Ransomware Attacks Hit 2 More Healthcare Organizations

Risk Mitigation Tips
Ransomeware Attacks continue to surge as two ransomware incidents recently reported to federal regulators as health data breaches illustrate.

Recent ransomware-related data breaches reported to the DHHS OCR affected Woodlawn Dental Center based in Cambridge, Ohio, and Mat-Su Surgical Associates in Palmer, Alaska.

Woodlawn Dental Incident
The HHS “Wall of Shame” shows that Woodlawn Dental reported on May 18 that a breach affected more than 14,400 individuals.

In a notification statement, Woodlawn says on March 18, it suffered a ransomware attack on its computer systems. It identified the attack almost immediately and was able to restore systems from secure backup hard drives without paying a ransom. Data potentially exposed in the breach includes patients’ names, addresses, Social Security numbers, dates of birth plus medical insurance, and related health information.

Mat-Su Surgical Incident
The HHS OCR website also shows that on May 15, Mat-Su Surgical reported a breach affecting more than 13,000 individuals.

In a notification statement, Mat-Su Surgical says that on March 16, it discovered that some of its files were encrypted, preventing access to the practice’s system. Mat-Su Surgical hired independent computer forensic experts “who determined that an unauthorized individual may have gained access to files stored on our system that contained some of our patients’ protected health information.” PHI potentially exposed includes patient names, addresses, Social Security numbers, diagnosis and treatment information, test results, and health insurance information.

Uptick in Assaults
Ransomware and other scams have been spiking in recent months as the healthcare sector and other industries have struggled with responding to the COVID-19 pandemic.

Healthcare organizations should take a number of critical steps to prevent falling victim to ransomware.

The most important step in the prevention of ransomware is workforce awareness. Phishing emails are common and getting more sophisticated. Employees could be easily tricked into clicking on a malicious link embedded in an email or in an attachment.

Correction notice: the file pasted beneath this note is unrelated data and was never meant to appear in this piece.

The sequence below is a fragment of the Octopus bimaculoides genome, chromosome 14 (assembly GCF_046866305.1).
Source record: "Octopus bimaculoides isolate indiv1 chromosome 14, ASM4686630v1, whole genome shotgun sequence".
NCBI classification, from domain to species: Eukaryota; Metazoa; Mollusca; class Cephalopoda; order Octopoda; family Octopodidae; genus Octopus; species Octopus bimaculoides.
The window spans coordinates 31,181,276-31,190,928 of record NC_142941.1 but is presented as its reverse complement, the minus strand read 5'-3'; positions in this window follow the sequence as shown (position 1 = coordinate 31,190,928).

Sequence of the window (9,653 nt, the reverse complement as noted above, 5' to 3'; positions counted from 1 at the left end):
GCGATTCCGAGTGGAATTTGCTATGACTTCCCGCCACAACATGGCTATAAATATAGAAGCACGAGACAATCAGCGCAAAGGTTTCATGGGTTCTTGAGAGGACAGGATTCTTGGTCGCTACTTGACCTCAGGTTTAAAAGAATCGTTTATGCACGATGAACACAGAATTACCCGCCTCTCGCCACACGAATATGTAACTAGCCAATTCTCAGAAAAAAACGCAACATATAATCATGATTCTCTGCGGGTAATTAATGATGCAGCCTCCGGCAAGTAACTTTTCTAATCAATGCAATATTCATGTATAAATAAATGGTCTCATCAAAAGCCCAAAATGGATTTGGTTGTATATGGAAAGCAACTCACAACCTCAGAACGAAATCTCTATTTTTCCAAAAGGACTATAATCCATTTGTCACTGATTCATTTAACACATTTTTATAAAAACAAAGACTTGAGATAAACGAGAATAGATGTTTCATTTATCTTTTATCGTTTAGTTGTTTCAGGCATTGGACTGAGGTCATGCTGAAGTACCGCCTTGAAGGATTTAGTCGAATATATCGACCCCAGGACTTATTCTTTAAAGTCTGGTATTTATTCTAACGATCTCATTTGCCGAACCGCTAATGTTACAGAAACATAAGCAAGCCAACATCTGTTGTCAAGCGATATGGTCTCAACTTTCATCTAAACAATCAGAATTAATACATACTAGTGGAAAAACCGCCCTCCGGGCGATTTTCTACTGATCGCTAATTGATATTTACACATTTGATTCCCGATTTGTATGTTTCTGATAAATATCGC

6 ways to lower your organization’s ransomware risk:

  1. Multifactor authentication for any remote access helps reduce the likelihood of an unauthorized user gaining access.
  2. Segment networks to limit access and exposure in the event of unauthorized access.
  3. Woodlawn Dental indicates in its notification statement that it was able to quickly restore its systems with backup hard drives, which points to the benefits of having a good backup plan.
  4. Create an “air gap” to prevent data backups from being infected with ransomware. This may mean having at least one copy of data backups on encrypted removable media that is isolated from the networked backup system.
  5. Conduct a tabletop exercise using ransomware as the scenario. Prepare for a ransomware attack that impedes access to patients’ electronic health records. Each organization should have hard copy downtime procedures to ensure the continuity of business operations.
  6. Test backups and contingency plans for crucial patient care systems, such as EHRs. Consider facilities in surrounding areas to enter into reciprocal relationships in the event of business disruption.

Cyber incidents are not slowing down, and the traditional mode of preparation through risk assessments and other means have also been disrupted. So relying on the known best practices, such as MFA, backups and testing, increased user awareness, and monitoring is key. If you have any questions about IT security and the current risks in the healthcare world, call ITPAC today.